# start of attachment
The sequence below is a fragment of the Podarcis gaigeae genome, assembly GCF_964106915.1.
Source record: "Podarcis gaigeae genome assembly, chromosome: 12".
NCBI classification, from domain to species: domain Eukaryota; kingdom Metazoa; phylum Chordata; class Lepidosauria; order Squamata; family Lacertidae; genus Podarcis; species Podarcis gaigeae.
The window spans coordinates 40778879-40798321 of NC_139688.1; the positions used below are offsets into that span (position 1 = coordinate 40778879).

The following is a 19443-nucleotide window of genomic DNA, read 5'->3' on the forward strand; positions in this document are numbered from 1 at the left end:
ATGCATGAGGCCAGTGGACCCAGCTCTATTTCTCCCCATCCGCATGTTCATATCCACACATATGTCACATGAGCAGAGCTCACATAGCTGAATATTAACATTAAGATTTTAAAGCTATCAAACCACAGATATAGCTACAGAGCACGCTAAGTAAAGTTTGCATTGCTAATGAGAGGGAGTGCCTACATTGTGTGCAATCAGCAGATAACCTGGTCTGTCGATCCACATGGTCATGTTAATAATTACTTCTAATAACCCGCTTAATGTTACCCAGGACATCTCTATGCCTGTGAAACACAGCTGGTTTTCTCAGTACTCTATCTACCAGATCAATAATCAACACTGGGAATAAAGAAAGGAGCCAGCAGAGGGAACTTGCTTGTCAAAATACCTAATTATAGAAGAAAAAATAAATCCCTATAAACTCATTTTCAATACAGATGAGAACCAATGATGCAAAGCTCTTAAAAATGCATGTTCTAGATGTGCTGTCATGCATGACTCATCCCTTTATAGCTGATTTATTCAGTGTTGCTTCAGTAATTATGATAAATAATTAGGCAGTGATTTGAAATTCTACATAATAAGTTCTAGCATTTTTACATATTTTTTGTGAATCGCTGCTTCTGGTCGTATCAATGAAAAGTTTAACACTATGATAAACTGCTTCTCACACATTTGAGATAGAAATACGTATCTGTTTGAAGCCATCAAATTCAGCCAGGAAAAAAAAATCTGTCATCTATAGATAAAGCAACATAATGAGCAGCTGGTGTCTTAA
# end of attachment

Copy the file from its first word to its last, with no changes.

The sequence below is a fragment of the Podarcis gaigeae genome, assembly GCF_964106915.1.
Source record: "Podarcis gaigeae genome assembly, chromosome: 12".
NCBI classification, from domain to species: domain Eukaryota; kingdom Metazoa; phylum Chordata; class Lepidosauria; order Squamata; family Lacertidae; genus Podarcis; species Podarcis gaigeae.
The window spans coordinates 40778879-40798321 of NC_139688.1; the positions used below are offsets into that span (position 1 = coordinate 40778879).

The following is a 19443-nucleotide window of genomic DNA, read 5'->3' on the forward strand; positions in this document are numbered from 1 at the left end:
ATGCATGAGGCCAGTGGACCCAGCTCTATTTCTCCCCATCCGCATGTTCATATCCACACATATGTCACATGAGCAGAGCTCACATAGCTGAATATTAACATTAAGATTTTAAAGCTATCAAACCACAGATATAGCTACAGAGCACGCTAAGTAAAGTTTGCATTGCTAATGAGAGGGAGTGCCTACATTGTGTGCAATCAGCAGATAACCTGGTCTGTCGATCCACATGGTCATGTTAATAATTACTTCTAATAACCCGCTTAATGTTACCCAGGACATCTCTATGCCTGTGAAACACAGCTGGTTTTCTCAGTACTCTATCTACCAGATCAATAATCAACACTGGGAATAAAGAAAGGAGCCAGCAGAGGGAACTTGCTTGTCAAAATACCTAATTATAGAAGAAAAAATAAATCCCTATAAACTCATTTTCAATACAGATGAGAACCAATGATGCAAAGCTCTTAAAAATGCATGTTCTAGATGTGCTGTCATGCATGACTCATCCCTTTATAGCTGATTTATTCAGTGTTGCTTCAGTAATTATGATAAATAATTAGGCAGTGATTTGAAATTCTACATAATAAGTTCTAGCATTTTTACATATTTTTTGTGAATCGCTGCTTCTGGTCGTATCAATGAAAAGTTTAACACTATGATAAACTGCTTCTCACACATTTGAGATAGAAATACGTATCTGTTTGAAGCCATCAAATTCAGCCAGGAAAAAAAAATCTGTCATCTATAGATAAAGCAACATAATGAGCAGCTGGTGTCTTAA